Oct 1, 2011
One night he was showing us some of these and every now and again, impressed by his own ability to conjure faux three dimensionality from two dimensional lines on paper, he would exclaim, in a kind of wonder, “Check out the levels!”
Now, if you teach anything like literary theory or film studies or music appreciation or what have you, this imperative sums up your endeavor. In fact, what you quickly find is that, for many students, the fact that there are levels at all, and not just the plot and the characters, is a kind of revelation.
This revelation can quickly spread into all aspects of life and is part of the natural, cognitive maturing process, I believe. When we make the transition from childhood proper to adolescence and adulthood after, for example, a big part of that proces is the realization that our childish worldview, as complete and self-sufficient as it seems to us while we are living in it, is limited, circumscribed by our ignorance, experience (or lack thereof), and the information that our environmental wardens have deigned (or not) to pass along to us. You can see this most obviously when speaking with teens who have become aware of things that their younger siblings just obviously don’t get.
Being able to recognize the many levels of a work of art or a political statement or even physical reality becomes a kind of badge of honor and even a mark of intelligence. But it can also become a kind of fetish. Why? Because, conceptual space, like physical space, is basically infinitely divisible (I say “physical space” guardedly because it does seem to have a limit of divisibility, though the exact nature of the smallest unit of reality is still in dispute), which means that there is always another level. Conceiving of these levels, describing them, sketching out there relationship with other existing or possible levels requires sophistication, insight, and artistry, but it can also take you down a rabbit hole marked in equal parts by vanity and futility.
I say this because, while being able to recognize that there are other levels, that there’s more than meets the eye, that appearances can be deceiving and that causes or root causes may be obscure or even intentionally obscured (as is the case with many political realities), it is actually more important to realize which levels really matter and which may be fascinating or strange but, in the end, trivial.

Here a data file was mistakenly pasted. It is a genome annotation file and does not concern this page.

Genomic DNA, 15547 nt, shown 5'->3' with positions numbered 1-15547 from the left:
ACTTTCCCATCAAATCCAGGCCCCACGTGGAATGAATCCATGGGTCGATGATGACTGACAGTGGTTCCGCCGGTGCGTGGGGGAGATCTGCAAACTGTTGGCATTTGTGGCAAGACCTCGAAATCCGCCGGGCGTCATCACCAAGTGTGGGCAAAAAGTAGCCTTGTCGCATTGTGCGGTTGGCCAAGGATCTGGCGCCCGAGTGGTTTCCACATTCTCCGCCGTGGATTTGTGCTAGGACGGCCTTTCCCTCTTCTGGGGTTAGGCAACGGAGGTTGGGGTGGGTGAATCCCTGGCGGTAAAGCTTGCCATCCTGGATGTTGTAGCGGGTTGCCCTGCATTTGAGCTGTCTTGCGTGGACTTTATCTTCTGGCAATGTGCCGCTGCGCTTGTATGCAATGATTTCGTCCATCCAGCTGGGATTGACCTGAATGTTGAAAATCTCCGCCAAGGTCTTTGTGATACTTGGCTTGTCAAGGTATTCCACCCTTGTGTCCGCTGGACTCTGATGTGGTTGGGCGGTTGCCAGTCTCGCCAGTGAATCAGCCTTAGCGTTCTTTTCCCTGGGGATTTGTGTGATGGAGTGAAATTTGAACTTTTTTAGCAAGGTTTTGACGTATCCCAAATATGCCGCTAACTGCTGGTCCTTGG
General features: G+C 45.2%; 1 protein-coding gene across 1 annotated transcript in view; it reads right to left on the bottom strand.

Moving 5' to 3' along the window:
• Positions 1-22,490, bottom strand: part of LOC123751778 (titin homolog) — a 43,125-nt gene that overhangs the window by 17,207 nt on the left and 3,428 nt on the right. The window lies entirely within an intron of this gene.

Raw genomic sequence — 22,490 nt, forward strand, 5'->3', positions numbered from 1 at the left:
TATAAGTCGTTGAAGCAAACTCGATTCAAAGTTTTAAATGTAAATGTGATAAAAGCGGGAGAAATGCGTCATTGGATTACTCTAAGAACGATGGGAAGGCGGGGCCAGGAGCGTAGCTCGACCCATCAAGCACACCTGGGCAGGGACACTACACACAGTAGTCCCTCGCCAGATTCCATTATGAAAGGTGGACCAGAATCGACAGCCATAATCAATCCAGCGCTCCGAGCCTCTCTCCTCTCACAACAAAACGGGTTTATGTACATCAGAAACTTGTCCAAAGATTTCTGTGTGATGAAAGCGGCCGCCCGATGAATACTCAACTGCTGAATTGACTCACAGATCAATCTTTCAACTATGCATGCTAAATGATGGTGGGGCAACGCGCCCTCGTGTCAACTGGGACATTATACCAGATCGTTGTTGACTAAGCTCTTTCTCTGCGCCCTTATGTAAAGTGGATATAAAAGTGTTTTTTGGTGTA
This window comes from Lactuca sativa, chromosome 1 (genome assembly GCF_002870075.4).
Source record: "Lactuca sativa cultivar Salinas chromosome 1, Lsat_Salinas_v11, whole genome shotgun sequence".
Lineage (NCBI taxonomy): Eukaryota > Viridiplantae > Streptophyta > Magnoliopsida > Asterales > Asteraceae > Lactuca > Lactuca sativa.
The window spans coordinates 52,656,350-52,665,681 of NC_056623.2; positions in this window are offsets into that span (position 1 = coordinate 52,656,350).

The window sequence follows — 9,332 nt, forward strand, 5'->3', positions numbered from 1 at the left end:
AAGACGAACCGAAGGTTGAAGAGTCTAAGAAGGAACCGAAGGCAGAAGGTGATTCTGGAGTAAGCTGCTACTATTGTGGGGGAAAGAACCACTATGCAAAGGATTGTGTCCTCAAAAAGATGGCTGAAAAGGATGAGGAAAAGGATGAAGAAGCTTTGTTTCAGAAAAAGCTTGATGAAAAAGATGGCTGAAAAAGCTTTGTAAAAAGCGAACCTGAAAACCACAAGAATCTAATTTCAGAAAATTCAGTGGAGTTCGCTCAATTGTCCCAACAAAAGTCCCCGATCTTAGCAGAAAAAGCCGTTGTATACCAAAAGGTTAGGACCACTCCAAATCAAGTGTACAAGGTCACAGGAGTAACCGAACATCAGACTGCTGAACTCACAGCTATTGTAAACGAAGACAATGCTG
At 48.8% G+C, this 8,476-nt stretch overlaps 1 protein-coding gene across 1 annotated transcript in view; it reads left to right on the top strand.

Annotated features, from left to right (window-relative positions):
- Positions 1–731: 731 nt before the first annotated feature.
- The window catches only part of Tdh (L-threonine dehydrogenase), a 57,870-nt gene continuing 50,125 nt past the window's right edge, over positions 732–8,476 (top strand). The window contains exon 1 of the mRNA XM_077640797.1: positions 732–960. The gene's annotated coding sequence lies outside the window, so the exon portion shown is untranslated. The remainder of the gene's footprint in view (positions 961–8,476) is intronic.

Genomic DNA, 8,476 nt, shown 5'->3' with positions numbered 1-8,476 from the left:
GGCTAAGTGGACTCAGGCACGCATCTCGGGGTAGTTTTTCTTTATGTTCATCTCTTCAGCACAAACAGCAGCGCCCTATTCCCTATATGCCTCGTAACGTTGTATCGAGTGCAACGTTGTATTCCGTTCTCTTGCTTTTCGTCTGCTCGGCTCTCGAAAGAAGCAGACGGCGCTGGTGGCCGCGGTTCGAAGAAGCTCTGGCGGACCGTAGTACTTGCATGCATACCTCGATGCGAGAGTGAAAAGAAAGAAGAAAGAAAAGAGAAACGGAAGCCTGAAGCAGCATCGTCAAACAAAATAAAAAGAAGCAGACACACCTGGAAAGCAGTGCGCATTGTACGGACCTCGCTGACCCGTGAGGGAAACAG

Recognizing the critical level, however, means turning our backs on the giddy, at times vertiginous, allure of perpetual discovery. You have to stop looking for new levels and relinquish the relativism that powers your search. To do so, you must have a firm ground, a point of reference, a benchmark, that allows you to judge the import of this or that level. Claiming that ground, though, means forgetting an essential truth: there’s always another level.
Refusal to give up on that insight and pursue the next level, the determining factor and its determining factors, the defining context, means, ultimately, surrendering yourself to the rabbit hole and forswearing what Bataille called the “world of project” — the world of action, doing, and accomplishment.
Willingness to plant a stake and turn your attention away from the phantasmagoria of levels to the achievement of a specific goal, using your knowledge and understanding of the levels to “make it so,” means actually making the difference that you are otherwise content to merely acknowledge and thus foregoing the conceptual plenitude of mysticism for the gritty and resistant tangibility of the material world (level).
So, yes, “check out the levels,” but don’t “check out” of reality by forgetting the meta-level that lends your investigations a purpose and a reason. And if you don’t have a “meta-level,” you might want to look into getting one.
Image Source: Hive.